"I got really nihilistic, just asking myself what's the point. I started really disliking the affect that I was having on other people, so you'd go to the pub and no-one talks to you, or they don't want to go to the pub with you because your dad's died, and all you want to do is talk about it. The only people you can talk to really are you family, who are all in crisis as well. "
Is there anything else you wanted to share?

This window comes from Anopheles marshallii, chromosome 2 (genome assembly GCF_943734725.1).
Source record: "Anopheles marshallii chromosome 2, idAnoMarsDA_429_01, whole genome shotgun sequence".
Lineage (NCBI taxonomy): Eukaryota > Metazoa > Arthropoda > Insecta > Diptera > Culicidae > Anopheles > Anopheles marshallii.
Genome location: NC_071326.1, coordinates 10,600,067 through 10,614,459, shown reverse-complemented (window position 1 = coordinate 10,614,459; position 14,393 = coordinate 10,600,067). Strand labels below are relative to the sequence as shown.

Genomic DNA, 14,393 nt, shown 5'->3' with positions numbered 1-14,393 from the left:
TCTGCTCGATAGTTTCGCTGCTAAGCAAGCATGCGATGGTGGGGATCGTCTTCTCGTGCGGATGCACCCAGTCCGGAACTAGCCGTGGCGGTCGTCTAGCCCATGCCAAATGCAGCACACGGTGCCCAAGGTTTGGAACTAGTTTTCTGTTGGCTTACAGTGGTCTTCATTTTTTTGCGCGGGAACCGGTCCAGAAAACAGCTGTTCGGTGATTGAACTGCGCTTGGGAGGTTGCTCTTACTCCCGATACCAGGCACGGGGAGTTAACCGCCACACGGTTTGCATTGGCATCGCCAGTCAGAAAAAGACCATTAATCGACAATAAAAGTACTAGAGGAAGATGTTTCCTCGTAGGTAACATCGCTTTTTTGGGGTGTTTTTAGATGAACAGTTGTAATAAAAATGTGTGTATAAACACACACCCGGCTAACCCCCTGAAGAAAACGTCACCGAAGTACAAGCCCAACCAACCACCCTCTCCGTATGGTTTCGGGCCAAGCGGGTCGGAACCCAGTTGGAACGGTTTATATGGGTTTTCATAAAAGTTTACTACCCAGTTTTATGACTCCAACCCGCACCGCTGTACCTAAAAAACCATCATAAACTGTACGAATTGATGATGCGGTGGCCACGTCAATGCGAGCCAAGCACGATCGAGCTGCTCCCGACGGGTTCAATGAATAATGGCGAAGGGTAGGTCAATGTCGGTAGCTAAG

I would like our society to change a little bit in how we view death. As much as we say funerals are a celebration of life, a lot of them aren't and a lot of them are very sombre affairs. I just think if we were to talk about it more and it wasn't such a taboo subject, I mean, we all talk about other personal things, people share their medical conditions all the time, people are prepared to share something about their feet rotting off because of their diabetes, but not talk to me about dying, but I wish people would talk about it more, because it's going to happen, you may as well have a plan to share with your family about what you'd like, because then they don't have to second guess. That's tough in itself, the not knowing, did I make the right decision and then never knowing if you made the right decision.